Samuel and Saul (1 Samuel 9)

Bilderesultat for samuel and saul

Samuel and Saul were transitional leaders in Israel’s history during the period dating from approximately 1070-1000 B.C., between the time of the judges and the united monarchy. “In those days the word of the Lord was rare” (1 Samuel 3:1), but the miraculous conception of Samuel to the barren Hannah (1 Samuel 1), along with Samuel’s unique prophetical call (3:4-14), denoted a special work of God on behalf of His people. Seemingly not of priestly stock (1 Chronicles 6:49-53, 1 Samuel 1:1), although his father was a Levite (1 Chronicles 6:25-26), Samuel grew up at Shiloh, Israel’s primary worship centre, where he was trained under the high priest Eli (1 Samuel 1:27-28, 2:11, 3:1). Samuel’s ministry, however, was not that of priest, but of prophet (3:20-4:1a, 6-11). He spoke on God’s behalf and called the nations to repentance (7:3, 8:10-18, 12:6-25, 13:13-14, 15:1-2, 17-23). Samuel both appointed early kings (10:1, 24, 16:12-13) and denounced them (13:13-14, 15:22-23, 28:17-19), and he enforced God’s covenant in Israel (7:15-17).

Saul was a tragic expression of Israel’s waywardness. Under Philistine oppression the Israelites began to question God’s presence and power among them (cf. 4:21-22) and to imagine that only a warrior-king could bring them deliverance (8:20). In so doing they rejected God as their king (8:7). Saul was tall, strong and courageous (9:2, 1:6-11), and the people chose him as king without hesitation (8:18, 9:16, 10:24, 12:13). Indeed, he embodied the human ideal of a king. God commissioned Saul to fight both the Philistines (9:17, 10:7, 17:11) and the Amalekites (15:2.3), but Israel’s first king often failed to follow all of God’s directives (e.g. 1:13, 15:17-19, cf. Deuteronomy 17:14-20). Three confrontations with Samuel made clear Yahweh’s verdict: Saul’s kingship was rejected, and he would be replaced by an individual hand-picked by God (1 Samuel 13:14, 15:28, 28:17). The remaining years of Saul’s reign were scarred with fear, treachery and anger, as David rose to prominence in Israel. Saul’s death at the hands of the Philistines ended his reign.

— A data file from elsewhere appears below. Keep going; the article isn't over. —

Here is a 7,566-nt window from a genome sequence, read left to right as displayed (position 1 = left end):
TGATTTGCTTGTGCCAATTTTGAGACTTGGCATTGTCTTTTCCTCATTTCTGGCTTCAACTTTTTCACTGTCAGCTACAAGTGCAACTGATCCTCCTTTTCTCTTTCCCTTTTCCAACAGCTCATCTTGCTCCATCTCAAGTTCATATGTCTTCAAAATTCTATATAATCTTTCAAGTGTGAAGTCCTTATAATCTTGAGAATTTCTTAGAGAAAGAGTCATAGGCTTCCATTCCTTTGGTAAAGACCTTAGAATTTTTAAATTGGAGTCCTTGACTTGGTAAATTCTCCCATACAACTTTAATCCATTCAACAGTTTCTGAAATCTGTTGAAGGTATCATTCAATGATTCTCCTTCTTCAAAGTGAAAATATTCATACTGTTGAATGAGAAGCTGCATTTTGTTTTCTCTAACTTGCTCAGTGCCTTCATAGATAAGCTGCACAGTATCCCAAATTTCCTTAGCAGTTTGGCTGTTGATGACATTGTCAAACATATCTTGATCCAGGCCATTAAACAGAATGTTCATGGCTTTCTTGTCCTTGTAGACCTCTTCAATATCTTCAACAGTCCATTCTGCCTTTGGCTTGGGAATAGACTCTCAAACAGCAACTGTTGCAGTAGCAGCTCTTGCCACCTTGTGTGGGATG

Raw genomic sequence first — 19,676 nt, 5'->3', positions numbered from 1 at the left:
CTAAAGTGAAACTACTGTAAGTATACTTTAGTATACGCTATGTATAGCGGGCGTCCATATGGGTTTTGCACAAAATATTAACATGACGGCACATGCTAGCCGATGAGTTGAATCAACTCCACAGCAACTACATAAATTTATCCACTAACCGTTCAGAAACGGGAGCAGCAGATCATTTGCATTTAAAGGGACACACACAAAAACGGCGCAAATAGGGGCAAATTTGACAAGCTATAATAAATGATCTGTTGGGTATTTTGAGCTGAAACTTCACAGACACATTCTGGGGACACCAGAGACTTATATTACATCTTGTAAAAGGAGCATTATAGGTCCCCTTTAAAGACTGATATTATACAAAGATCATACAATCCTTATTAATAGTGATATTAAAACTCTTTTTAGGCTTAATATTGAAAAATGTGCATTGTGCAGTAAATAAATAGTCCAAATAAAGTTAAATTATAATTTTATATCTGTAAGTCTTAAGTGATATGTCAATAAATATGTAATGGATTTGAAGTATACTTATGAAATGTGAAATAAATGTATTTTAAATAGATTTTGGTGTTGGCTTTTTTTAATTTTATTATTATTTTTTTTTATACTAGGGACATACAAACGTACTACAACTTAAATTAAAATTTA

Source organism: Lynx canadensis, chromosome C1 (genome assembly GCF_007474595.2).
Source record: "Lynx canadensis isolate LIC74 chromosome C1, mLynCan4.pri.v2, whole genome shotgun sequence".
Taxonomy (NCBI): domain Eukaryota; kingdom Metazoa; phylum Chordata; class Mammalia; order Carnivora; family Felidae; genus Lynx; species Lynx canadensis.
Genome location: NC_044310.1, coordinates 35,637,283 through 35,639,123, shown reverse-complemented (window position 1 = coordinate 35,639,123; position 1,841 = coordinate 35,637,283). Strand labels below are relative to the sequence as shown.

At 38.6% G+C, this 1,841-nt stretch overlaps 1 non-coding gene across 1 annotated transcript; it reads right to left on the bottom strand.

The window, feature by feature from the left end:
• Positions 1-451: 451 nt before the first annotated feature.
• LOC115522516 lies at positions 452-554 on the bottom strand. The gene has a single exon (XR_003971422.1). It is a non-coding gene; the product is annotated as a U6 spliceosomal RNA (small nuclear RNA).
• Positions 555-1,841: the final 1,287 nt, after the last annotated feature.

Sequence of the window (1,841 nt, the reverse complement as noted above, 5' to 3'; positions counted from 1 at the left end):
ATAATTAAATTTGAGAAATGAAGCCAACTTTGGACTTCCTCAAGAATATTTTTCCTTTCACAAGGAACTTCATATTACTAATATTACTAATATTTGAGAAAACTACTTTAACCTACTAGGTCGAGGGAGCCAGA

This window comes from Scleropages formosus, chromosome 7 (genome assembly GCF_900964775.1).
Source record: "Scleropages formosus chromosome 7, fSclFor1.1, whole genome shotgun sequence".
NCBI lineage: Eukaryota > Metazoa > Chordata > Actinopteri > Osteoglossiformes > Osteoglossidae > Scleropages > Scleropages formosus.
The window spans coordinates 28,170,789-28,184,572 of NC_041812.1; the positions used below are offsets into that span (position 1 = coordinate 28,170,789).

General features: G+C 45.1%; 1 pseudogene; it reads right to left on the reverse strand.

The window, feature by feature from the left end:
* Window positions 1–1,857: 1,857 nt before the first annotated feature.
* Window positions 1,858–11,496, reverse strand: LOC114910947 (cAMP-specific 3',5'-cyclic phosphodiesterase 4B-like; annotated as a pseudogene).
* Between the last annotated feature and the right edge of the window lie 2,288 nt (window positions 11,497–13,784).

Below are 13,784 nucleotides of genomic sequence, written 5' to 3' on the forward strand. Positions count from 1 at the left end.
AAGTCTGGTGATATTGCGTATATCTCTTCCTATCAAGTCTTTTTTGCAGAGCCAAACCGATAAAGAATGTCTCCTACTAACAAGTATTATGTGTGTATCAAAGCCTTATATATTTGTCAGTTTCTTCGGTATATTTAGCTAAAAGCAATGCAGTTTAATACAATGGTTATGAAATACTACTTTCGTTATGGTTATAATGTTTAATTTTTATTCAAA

%d bloggers like this: